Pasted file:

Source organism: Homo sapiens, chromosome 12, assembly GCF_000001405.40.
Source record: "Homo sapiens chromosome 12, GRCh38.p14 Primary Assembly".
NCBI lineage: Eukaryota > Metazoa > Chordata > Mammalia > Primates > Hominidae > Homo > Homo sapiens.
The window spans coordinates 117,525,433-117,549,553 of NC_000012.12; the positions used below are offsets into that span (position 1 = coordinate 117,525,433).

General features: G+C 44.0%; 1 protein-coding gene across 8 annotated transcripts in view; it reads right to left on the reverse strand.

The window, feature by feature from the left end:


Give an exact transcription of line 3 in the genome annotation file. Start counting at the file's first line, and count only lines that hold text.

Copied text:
NCBI lineage: Eukaryota > Metazoa > Chordata > Mammalia > Primates > Hominidae > Homo > Homo sapiens.